Seed Grants

Support for projects that explore significant social challenges, employing humanities or transdisciplinary methodologies.

 

IHR Seed Grants are awarded at individual and team levels to ASU faculty or staff in the humanities (though external scholars are always welcome to participate as consultants). The Seed Grant program is designed to provide support for projects that advance the IHR’s mission of fostering research that addresses or explores significant social challenges in the past, present, and future, employing humanities or transdisciplinary methodologies. The Institute supports projects that demonstrate intellectual merit, potential impact on scholarship, and strong prospects of receiving external funding. Seed Grants fund 12 months of work at two levels: individual (up to $5,000) and team ($9,000).

Applications due April 2nd, 2018

What are some possible outcomes?

  • Conferences, symposia
  • Invited guest scholars
  • Publications
  • External grant support
  • Public engagement

 

What types of projects are funded? 

  • All time periods: historic to contemporary
  • Unlimited geographic locations: global to local
  • Significant humanistic work as well as work at disciplinary intersections: humanities + science, art, health, technology, etc.
  • Enhanced access to scholarly resources 
  • Team-based and single-PI research 

Seed Grant Projects

NEH Summer Seminar on Gabriela Mistral

CLAS Seed Grant Nobel Laureate, Gabriela Mistral, was more than just a simple Chilean poet during the 19th and 20th century; in addition to writing, she played an active role in the development of Mexican and Chilean educational systems, the League of Nations, and held the role of Chilean consul.  For her services as a poet-diplomat, she was awarded the Nobel Prize in 1945, making her the first recipient from Latin America. She has become a canonical figure in Latin American Literature and history, as well as an icon of LGBT rights.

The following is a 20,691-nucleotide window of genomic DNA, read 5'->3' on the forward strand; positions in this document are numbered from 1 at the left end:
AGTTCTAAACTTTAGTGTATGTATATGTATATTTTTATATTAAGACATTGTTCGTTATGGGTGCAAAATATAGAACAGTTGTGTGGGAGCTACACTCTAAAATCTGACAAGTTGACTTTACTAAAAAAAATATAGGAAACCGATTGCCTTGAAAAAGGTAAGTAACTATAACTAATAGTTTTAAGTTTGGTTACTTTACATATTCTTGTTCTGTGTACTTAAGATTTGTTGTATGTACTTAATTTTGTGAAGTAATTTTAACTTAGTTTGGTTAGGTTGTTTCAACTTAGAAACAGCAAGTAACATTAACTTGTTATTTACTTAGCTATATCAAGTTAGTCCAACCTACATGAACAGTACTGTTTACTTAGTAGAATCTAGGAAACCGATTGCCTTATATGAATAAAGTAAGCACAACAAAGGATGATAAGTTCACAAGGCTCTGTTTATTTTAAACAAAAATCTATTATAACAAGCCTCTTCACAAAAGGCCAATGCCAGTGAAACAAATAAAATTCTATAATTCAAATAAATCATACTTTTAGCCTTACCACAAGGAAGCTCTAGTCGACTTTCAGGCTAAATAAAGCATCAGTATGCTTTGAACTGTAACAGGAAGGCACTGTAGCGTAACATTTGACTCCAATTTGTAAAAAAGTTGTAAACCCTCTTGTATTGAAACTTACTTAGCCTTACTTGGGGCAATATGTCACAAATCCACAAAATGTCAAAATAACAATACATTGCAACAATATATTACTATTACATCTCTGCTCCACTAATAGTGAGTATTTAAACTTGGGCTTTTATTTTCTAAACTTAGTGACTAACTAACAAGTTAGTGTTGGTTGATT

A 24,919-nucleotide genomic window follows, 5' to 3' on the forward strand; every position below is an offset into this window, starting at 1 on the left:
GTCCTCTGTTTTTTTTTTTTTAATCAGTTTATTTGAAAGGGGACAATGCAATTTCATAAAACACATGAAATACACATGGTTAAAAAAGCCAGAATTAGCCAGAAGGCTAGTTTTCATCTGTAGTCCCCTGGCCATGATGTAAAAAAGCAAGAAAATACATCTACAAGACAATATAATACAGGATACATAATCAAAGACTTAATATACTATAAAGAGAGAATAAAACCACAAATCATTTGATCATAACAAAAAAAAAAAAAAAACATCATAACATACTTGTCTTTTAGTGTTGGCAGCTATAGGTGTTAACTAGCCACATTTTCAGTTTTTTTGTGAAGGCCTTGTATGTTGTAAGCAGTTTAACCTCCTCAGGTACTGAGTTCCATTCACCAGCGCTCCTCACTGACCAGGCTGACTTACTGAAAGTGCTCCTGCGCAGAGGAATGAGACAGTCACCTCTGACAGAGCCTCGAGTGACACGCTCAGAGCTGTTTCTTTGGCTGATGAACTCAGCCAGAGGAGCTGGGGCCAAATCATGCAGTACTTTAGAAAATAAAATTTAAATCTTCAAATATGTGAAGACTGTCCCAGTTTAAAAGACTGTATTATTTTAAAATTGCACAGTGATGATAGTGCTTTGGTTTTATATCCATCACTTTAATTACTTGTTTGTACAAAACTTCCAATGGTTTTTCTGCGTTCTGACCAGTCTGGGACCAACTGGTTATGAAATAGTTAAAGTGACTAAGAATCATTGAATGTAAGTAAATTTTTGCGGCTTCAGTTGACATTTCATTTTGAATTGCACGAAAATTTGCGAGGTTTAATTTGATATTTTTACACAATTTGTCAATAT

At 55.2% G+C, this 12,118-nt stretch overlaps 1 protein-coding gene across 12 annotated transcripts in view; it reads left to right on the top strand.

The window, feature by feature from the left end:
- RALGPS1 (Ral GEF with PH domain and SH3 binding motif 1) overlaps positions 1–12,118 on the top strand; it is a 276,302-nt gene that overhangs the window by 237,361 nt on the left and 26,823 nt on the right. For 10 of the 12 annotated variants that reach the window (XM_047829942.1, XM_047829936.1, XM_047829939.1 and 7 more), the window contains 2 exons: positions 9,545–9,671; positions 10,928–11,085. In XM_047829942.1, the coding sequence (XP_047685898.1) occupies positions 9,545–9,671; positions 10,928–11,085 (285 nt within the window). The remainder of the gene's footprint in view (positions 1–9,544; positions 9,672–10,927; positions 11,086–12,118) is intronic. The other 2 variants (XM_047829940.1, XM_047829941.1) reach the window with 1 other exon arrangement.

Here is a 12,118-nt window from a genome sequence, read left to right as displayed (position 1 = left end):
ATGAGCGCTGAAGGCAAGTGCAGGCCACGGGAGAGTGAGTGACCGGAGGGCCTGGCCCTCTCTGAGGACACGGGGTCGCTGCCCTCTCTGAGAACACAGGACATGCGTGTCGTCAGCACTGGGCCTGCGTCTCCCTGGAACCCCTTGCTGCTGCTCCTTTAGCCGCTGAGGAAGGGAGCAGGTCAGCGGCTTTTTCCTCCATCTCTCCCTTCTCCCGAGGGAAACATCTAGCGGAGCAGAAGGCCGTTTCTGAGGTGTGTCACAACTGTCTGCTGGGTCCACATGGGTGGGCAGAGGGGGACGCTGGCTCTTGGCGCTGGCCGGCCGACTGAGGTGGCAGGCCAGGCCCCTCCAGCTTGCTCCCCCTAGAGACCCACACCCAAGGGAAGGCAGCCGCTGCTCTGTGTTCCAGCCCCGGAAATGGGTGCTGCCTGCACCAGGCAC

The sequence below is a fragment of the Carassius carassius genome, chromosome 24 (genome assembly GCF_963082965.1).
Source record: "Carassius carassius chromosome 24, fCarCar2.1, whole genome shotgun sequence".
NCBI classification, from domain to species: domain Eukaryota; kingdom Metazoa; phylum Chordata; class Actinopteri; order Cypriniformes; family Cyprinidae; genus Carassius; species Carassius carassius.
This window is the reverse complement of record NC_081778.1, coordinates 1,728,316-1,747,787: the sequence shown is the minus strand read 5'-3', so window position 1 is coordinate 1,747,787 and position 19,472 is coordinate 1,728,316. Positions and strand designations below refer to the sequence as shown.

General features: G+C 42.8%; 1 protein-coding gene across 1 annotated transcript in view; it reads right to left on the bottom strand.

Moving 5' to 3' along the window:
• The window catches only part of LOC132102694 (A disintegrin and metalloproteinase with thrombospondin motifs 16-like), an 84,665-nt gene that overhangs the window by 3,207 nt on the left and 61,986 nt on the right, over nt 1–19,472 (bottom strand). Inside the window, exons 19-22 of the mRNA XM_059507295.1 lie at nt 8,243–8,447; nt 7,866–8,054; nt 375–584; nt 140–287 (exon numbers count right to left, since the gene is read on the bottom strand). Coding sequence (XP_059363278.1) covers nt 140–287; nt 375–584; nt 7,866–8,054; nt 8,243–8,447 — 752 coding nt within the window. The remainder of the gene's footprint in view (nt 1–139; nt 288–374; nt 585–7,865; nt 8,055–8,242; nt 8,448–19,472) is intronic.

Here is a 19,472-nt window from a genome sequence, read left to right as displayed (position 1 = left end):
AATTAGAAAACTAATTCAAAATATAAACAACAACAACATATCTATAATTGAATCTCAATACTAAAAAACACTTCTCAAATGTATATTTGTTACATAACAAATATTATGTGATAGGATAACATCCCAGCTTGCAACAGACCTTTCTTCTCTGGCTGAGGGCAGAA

Public Literacies: A Data Visualization Prototype Project

CLAS Seed Grant     Profs. Long and Rose aim to build new knowledge at the intersection of three lines of cutting-edge public-literacies research in English studies. These lines — scholarship in participatory institutional design, local public engagement, and the interrelated concepts of deep alignment and sustainability — represent where community-university partnerships can navigate borders more justly.

The Black, The White, The Accurate: Transformational Textual and Visual Research on Colonial Latin America

CLAS Seed Grant      This project analyzes data in Northern New Spain in a manner that balances the mutually exclusive viewpoints of colonial Latin America that were expressed by the Reformation and Counter-Reformation and the Black Legend and White Legend that they spawned. New research suggests that the interactions between Spanish missionaries in New Spain and the Aztec people in the 16th and 17th centuries were more complicated than previously thought.

The Endeavor: Humanities-Art Science Toward Creative Collaboration

CLAS Seed Grant      It is through the collaboration of different disciplines that true societal advancement can come to fruition. It is through this same mindset that Ron Broglio, Associate Professor, Department of English, Adriene Jenik, Professor, School of Art, and Ann Kinzig, Professor, School of Life Sciences seeks to establish The Endeavor program. The goal of this program is to gather humanists, artists, and scientists in order to better address the topic of sustainability.

The Future of Food in the Anthropocene

CLAS Seed Grant     The "Anthropocene," a term coined by Nobel Prize-winning scientists Paul Crutze, conveys a new geological epoch in which humans have been altering the biological, geological, and chemical processes of the planet. Human-caused global climate change, a major example of anthropogenic change to the natural environment, poses enormous challenges to the production, consumption, transport, and sale of food.

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